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The Bell Jar | Chapter 3 | Summary

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Summary

Ladies' Day magazine throws a celebratory luncheon for the 12 contest winners. Doreen is absent from the lunch, and Betsy questions Esther about missing the fur show earlier that morning. With manic determination, Esther devours caviar, chicken, and avocado stuffed with crabmeat.

As she eats, Esther thinks back on her unpleasant morning. Her magazine editor, Jay Cee, had berated her for not taking her contest internship seriously.

Until this point, Esther has experienced nothing but success in her life. College honors, scholarships, and prizes have come effortlessly to her. Even in physics—where she understands literally nothing—Esther earns an A. This feat allows Esther to trick the college dean into allowing her to take a required chemistry course without having to turn in any work.

When Jay Cee ruthlessly lists the skills required for a career in publishing, Esther realizes that her college success will not help her much after graduation.

Analysis

Esther has always viewed good grades as a path to success. She is so determined to achieve high grades at any cost, even at the cost of learning the material, that the prospect of a difficult chemistry class literally sickens her: "If I had to strain my brain with any more of that stuff I would go mad." She is as frightened of chemistry's unfamiliar rules as she is of society's familiar rules regarding accepted women's roles.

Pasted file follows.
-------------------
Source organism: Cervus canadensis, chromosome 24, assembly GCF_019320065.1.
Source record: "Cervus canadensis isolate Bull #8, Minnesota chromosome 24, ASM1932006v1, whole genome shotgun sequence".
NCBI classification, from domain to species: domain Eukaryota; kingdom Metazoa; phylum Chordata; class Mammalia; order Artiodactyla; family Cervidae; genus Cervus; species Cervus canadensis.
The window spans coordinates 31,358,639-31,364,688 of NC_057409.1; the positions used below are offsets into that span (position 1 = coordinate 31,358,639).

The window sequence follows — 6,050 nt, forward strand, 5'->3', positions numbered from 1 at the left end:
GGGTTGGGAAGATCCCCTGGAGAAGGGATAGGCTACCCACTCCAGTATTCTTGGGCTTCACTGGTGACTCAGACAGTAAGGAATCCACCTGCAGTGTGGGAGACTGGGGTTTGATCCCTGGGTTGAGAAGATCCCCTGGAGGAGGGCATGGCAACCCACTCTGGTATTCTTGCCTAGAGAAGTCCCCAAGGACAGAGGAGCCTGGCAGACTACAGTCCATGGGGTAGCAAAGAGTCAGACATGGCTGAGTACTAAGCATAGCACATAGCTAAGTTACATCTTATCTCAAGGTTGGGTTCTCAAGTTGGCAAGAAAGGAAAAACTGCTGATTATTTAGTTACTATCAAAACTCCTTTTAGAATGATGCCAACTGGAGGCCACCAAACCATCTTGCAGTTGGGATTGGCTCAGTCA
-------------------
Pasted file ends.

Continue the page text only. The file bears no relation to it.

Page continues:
Jay Cee's unmasking of Esther reveals several important truths: Jay Cee is a rarity, a woman with a marriage and a career; as one of the text's mother figures, she has important information to offer Esther. However, Jay Cee's success in the publishing world is based on razor-sharp focus, an overabundance of real, rather than projected, knowledge, and an "offer [of] something more than the run-of-the-mill person." It may be that Jay Cee's "plug ugly looks" and "strict office suit" insulate her from society's gender norms. The strategies Esther has prided herself on thus far, getting good grades or scholarships for the sake of getting other good grades or other scholarships, are beginning to fail her. When Jay Cee asks what Esther wants to do after graduation, Esther, lost, suddenly realizes that she does not know. "I couldn't hide the truth much longer," she admits. "I was letting up, slowing down, dropping clean out of the race."

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hi can you guy help me to answer this https://youtu.be/arq3bDApGb4 outliers chapter 3 thanks
Hello, I'm currently reading Malcom Gladwells Outlers chapter 3 and 4 The trouble with geniuses. My question is What contextualize perspective did he take for both chapters? Thanks
For the book LIFE OF PI trace three of the following threads through the novel. In a minimum of one paragraph for each explain the various literary effects of each of the threads and how each is relat
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